Last one. This is too funny. @_Pandy storyboards #PatronisingBTLady ad. @robertflorence pic.twitter.com/Oq4IsIqSVs
— James Lees (@jamesvsburger) August 26, 2014
You might wonder what they were thinking.
The "no" movement in the Scottish independence referendum, Better Together, recently released this video ad featuring a woman soliloquizing at home after sending off her husband and kids:
Almost immediately, a backlash began. Under the hashtag #PatronisingBTlady, an explosion of memes started circulating to criticize the gendered clichés around a stay-at-home housewife who finds politics confusing:
Perfect summary of the new @UK_Together campaign video. Targeted at woman - but so patronising? #PatronisingBTLady pic.twitter.com/FePthazKYB
— Greg indyref (@YesIndyref) August 26, 2014
MISSING: Brow-beaten male, late 30s-early 40s, last seen in Co-op buying "Ricicles"... #indyref #PatronisingBTLady pic.twitter.com/uEUIp6nZ4s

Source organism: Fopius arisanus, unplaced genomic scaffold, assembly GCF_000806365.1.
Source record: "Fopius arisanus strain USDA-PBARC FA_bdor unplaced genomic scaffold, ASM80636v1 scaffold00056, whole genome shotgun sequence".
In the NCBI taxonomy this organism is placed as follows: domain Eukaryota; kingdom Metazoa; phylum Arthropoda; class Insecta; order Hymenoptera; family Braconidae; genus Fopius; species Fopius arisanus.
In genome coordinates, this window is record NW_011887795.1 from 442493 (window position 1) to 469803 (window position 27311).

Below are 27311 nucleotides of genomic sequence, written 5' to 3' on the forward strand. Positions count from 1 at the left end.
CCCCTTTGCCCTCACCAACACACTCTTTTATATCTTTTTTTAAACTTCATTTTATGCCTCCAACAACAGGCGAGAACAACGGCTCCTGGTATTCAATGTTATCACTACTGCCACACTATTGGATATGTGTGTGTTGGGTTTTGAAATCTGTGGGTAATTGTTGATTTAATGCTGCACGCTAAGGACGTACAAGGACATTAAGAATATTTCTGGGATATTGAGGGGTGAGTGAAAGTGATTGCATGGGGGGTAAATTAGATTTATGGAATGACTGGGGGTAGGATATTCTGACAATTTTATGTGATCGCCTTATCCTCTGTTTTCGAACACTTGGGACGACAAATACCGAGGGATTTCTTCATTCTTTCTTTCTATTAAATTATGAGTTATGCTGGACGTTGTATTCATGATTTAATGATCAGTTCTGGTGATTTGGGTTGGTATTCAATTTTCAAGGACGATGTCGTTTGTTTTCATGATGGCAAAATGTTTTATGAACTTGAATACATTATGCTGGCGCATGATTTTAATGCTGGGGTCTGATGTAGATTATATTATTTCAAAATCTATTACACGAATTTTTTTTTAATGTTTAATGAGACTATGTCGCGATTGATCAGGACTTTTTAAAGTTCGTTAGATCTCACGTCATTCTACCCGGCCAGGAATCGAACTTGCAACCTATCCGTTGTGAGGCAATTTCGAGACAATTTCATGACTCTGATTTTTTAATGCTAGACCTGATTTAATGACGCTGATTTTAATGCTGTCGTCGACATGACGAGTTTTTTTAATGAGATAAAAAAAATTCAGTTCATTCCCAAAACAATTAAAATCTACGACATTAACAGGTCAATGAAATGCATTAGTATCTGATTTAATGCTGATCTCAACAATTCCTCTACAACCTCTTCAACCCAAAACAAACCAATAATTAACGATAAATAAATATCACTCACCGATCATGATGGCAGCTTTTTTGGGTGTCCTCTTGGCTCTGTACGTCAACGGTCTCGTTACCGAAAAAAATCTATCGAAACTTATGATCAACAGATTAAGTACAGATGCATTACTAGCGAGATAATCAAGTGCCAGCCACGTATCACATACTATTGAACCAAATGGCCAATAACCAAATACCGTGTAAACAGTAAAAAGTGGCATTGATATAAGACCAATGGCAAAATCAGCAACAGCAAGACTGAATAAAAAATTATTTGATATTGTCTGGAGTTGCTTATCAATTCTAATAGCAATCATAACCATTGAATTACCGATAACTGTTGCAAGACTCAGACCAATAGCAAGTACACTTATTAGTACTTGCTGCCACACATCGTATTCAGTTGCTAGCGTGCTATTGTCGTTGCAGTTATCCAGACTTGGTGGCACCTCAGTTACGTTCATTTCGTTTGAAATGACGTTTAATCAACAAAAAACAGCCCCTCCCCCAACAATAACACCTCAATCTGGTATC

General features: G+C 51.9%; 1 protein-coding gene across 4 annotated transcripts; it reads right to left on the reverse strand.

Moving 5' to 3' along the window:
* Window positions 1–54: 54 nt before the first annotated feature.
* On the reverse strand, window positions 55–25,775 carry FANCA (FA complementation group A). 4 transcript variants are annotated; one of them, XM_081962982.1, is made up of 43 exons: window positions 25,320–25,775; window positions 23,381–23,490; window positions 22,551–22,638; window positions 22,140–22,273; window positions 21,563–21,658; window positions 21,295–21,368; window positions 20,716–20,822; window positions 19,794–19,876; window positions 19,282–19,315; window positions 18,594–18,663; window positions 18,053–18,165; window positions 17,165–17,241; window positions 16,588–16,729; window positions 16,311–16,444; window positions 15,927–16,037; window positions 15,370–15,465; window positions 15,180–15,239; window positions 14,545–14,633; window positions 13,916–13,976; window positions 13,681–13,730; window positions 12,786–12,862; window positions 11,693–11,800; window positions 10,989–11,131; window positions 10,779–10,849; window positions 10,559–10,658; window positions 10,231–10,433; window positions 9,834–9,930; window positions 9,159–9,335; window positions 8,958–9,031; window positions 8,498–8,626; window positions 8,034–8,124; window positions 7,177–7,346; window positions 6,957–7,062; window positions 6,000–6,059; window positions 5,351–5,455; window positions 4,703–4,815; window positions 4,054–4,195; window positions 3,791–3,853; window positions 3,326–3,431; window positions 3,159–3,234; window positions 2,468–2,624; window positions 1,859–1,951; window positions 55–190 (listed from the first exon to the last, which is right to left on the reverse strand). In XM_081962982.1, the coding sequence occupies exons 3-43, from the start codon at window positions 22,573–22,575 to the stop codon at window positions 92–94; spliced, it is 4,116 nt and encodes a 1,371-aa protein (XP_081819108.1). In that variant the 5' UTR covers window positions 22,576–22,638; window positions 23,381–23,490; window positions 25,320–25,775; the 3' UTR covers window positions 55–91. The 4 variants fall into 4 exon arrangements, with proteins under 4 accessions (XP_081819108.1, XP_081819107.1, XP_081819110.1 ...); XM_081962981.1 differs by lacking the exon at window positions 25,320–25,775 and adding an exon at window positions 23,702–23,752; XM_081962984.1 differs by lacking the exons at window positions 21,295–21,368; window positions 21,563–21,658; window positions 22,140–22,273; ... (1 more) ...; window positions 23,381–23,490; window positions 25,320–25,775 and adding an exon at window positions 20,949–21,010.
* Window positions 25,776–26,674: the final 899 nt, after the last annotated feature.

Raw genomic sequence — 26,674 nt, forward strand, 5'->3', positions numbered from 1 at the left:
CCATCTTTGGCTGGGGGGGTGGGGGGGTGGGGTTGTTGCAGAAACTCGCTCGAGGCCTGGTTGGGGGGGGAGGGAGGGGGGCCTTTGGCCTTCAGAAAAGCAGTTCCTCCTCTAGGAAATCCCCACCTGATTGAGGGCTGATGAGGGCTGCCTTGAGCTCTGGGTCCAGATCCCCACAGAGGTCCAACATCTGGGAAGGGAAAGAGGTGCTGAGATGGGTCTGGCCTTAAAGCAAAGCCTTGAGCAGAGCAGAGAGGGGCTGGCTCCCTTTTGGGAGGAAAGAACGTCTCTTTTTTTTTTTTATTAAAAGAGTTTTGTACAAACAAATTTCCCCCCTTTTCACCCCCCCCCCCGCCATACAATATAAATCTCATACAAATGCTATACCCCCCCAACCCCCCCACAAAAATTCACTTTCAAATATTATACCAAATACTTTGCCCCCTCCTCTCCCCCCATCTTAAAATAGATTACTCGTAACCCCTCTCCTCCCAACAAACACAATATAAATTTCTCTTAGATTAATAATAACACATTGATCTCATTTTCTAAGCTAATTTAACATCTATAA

— Oisean (@OssiansDream) September 1, 2014
Better Together's new ad sees ridicule and #PatronisingBTLady meme backlash on Twitter http://t.co/UIZHIv16M0 pic.twitter.com/1J8njhFIXw
— The Drum (@TheDrum) August 27, 2014
I had to… #PatronisingBTLady pic.twitter.com/oCOEimOgHU
— CakeQuestEdin (@CakeQuestEdin) August 26, 2014
The viral activity has since spilled over into mainstream media in the UK. However, the people behind the campaign defend it:
Despite the fact the film has created a vociferous internet response punctuated by a series of caustic retaliatory memes, campaign director Blair McDougall has defended the piece’s cinematic integrity. McDougall suggests the piece is flavored with social realism.
The ad uses words“taken verbatim from conversations on doorstops with undecided women voters,”and from the“opinion of women in dozens of focus groups around the country,”he claimed. While the ad has heightened the campaign’s profile considerably, the precise nature of publicity it has garnered may not be warmly welcomed.Certainly, there are individual women in Scotland who resemble the stereotype. But does that mean it's something that should be reinforced in a national advertising campaign?
Scottish social anthropologist (and "Yes" man) weighed in with a meme of his own:
#patronisingBTlady #indyref pic.twitter.com/shpcb5vt8O
— Michael Swann (@notarealswan) August 26, 2014
But the real question is whether this ad will sway any voters. And moreover, which way will it sway them?